Keith Bruce

WHEN Edinburgh Festival director Fergus Linehan handed me a strictly-embargoed (and perhaps ominously black-covered) copy of this year’s EIF programme, a smidgeon over five months ago, it was with his optimistic opinion that the world would be especially glad to enjoy the 2020 Festival with the threat of the coronavirus epidemic in the recent past.

Alas, the resilience of the disease to swift dismissal is now a fact of which everyone is aware, and the resilience of the sector in which the Dubliner works, and the ability of arts and culture to emerge from the crisis it has created, is under scrutiny. Just weeks later EIF 2020 was formally cancelled, and the 100 pages of the Edinburgh International Festival 2020 programme became an irrelevance.

Linehan’s focus moved to how his organisation could help sustain its broad range of partners, from individual artists to Scotland’s national performing companies, and from the venues his event fills that have now been dark for months to the other festivals that make Scotland’s capital such an unrivalled cultural destination

“After cancellation we needed the month of April to consider where we were and what we had to do,” he told me last week. “It was in May that we started dreaming things up to do in June and July. We didn’t want to start chasing shadows. I actually feel that we have pushed as far as we can in relation to this year and some of the other ideas that were knocking about wouldn’t have happened. We’d have ended up doing all the planning before they proved impossible.

“There were ideas for the Fireworks Concert for example, but we can now see that we would not be able to be doing that. What we have been able to do is support the eco-system but not draw huge crowds of people together. None of us is in the business of that at the moment.

“It took some time for us to decide how we can be useful and how we could make plans that weren’t just good for the Festival but were good for the arts and good for the city. Even within that we have had to walk a very fine line.”

The devastating effects of Covid-19 on the modus operandi of much of the arts may seem to put all of Edinburgh’s Festivals in the same boat, but it also reveals major differences between what they do and how they engage with their artists and the audience.

Director Nick Barley’s book festival programme has been widely praised as exemplary, for the quality of content it has maintained in a move to being an entirely online event. It is true, however, that the nature of the vast bulk of its activity – readings, one-to-one interviews, and an opportunity for questions – was well-suited to digital platforms.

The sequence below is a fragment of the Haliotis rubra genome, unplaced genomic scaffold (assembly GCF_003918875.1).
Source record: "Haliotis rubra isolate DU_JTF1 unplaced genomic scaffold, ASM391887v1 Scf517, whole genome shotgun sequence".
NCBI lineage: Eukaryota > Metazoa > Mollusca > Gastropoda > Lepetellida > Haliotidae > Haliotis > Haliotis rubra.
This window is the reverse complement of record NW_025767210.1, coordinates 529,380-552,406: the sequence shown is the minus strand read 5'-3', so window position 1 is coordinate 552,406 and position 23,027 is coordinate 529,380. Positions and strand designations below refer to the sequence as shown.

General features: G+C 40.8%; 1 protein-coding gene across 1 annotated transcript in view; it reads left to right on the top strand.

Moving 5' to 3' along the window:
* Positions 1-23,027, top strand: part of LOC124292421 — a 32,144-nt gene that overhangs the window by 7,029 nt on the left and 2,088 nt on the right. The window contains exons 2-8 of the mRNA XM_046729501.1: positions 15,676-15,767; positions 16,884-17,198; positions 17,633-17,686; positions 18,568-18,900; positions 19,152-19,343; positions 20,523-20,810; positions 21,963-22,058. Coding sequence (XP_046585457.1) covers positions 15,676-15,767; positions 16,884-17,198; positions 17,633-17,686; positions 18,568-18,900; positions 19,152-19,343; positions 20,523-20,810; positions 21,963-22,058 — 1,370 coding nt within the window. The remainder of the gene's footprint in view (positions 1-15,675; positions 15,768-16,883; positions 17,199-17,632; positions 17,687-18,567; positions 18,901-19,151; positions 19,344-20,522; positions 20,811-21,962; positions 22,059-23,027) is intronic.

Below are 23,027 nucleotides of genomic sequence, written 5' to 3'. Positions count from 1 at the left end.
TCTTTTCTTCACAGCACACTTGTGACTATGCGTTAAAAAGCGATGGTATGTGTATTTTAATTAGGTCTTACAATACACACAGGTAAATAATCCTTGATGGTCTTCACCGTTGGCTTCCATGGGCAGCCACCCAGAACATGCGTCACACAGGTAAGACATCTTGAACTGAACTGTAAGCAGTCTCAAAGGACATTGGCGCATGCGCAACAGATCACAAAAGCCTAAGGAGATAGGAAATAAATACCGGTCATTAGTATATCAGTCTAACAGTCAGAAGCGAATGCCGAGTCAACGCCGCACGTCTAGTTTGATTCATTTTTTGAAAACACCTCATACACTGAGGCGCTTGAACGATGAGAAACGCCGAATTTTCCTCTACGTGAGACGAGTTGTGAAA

The crisis even solved some of the difficulties the book festival has in its in-tray, including the vexed issue of the remuneration of participating writers attending to promote their books and the sustainability of the New Town’s elegant Charlotte Square as the festival’s principal venue. If it is as well delivered as it has been conceived, some of the Book Festival’s loyal audience may suggest the online experience has much to recommend itself.

The Fringe, on the other hand, looks a lost cause, even if its participating artists include many of the most tech-savvy in the country. Lots of old-school arts marketing wisdom hangs around the Fringe because the world-wide web is relatively useless at serving its unique character. Its audience has very little in common apart from being in the same geographical location at the same time. One of the best ways to reach it remains hand-delivering a printed leaflet person-to-person in the street. Devotees of the Fringe arrive in Edinburgh without any plan for what they might go to see and hear, and stalk the streets with an increasingly dog-eared publication as an always-flexible agenda of cultural consumption takes shape around pit-stops for food and drink. Being an individual in a vast throng, up close with most of the performers, is the essence of the experience, and definably the one that the health emergency prohibits.

“When we were in the deepest darkest bit of this, the only lights that were on in city venues were the ‘ghost lights’ on the stages,” Linehan says. “So we asked people to think about that, and that led to the idea of turning on all the lights in the theatres, and going to the other extreme and lighting up the night sky.